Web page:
Incorporating gender into ethics reflections when conducting health systems research…. Where to begin?

In this blog post, Sassy Molyneux reflects upon the intersection of gender and ethics analysis, and how each can be applied, within health systems research.

Sassy Molyneux

02 December 2015


The title of this blog includes many head-scratching elements:  What is health systems research?  What’s is gender analysis?  What are ethics?  And then how on earth can we bring all three of these complex elements together to reflect upon them in our studies?   Of course each of these areas could be – and appropriately is – studied in great depth by experts from diverse disciplines across the world.

But there is so much information out there it can be quite overwhelming for a health systems researcher to know where to start for multi-method studies involving substantial qualitative elements.

So in this blog I want to provide a few suggestions of entry points that you can use. Bearing in mind that there is no ‘right way’ of doing it.

Gender and ethics analysis are intricately inter-related

Ethics can be defined as the norms and standards – whether written or spoken, conscious or unconscious – that guide personal and interpersonal conduct. They help us think about what ought to happen in different situations, and on what actions or behaviours are right or wrong. There are three widely agreed broad values or norms considered fundamental to conducting ethical research:

  • Beneficience and non-maleficence, i.e. that research on human subjects should produce some positive and identifiable benefit, however indirect and long-term, and that researchers should care for the well-being of and avoid harming participants;
  • Respect for persons and, increasingly, communities, i.e. that the values and decisions of research participants and the communities from which they come should be respected, and;
  • Justice, i.e. that people should be treated equally and there should be fairness in who participates in and gains from research.

Gender is the socially constructed roles, behaviors, activities, and attributes that a given society considers appropriate for men, women and other genders (WHO 2015). It shapes individual identities and values, interpersonal relationships, and how social systems are organised (in terms of social norms, institutions, structures, and resources). As such it is difficult to disentangle gender and ethics in conducting health systems research.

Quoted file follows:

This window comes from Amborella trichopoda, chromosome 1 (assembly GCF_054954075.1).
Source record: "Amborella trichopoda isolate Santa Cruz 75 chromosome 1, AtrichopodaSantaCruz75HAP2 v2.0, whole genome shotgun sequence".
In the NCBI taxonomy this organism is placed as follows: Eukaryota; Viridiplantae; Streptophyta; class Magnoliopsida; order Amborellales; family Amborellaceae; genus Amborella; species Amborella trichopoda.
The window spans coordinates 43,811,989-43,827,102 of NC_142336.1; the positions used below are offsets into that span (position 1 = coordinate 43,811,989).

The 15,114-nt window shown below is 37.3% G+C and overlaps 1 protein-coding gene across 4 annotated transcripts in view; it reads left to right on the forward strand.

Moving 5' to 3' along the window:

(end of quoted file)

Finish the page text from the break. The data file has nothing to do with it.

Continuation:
In our work we need to ask:

  • Have we considered the potential differences in interests and experiences between men, women and other genders?
  • How do these differences inter-relate with other social stratifiers (such as class race, education, ethnicity, age, geographic location, (dis)ability, and sexuality?

Biomedical ethics guidelines and regulations: Incorporating a gender lens

There are many research ethics recommendations and guidelines based on the three fundamental research ethics values and norms outlined above. Emanuel et al. identified eight principles and 31 corresponding benchmarks to consider in planning and reviewing clinical research in developing countries. Because this paper draws on guidelines that are so familiar to biomedical researchers, we found this to be an accessible and useful framework to think about ethical questions for multi-method health systems studies, including studies that involve a substantial amount of qualitative research. We didn’t use this framework as a checklist to tick off ‘doing ethics’ or ‘being ethical’ but as set of considerations to prompt discussion and weighing-up of issues.

Applying a gender lens could also involve considering how groups of principles and benchmarks might apply differently to different genders as a result of gender differences in: 1) access to resources, 2) division of labour, 3) social norms and 4) rules and decision-making.  For example: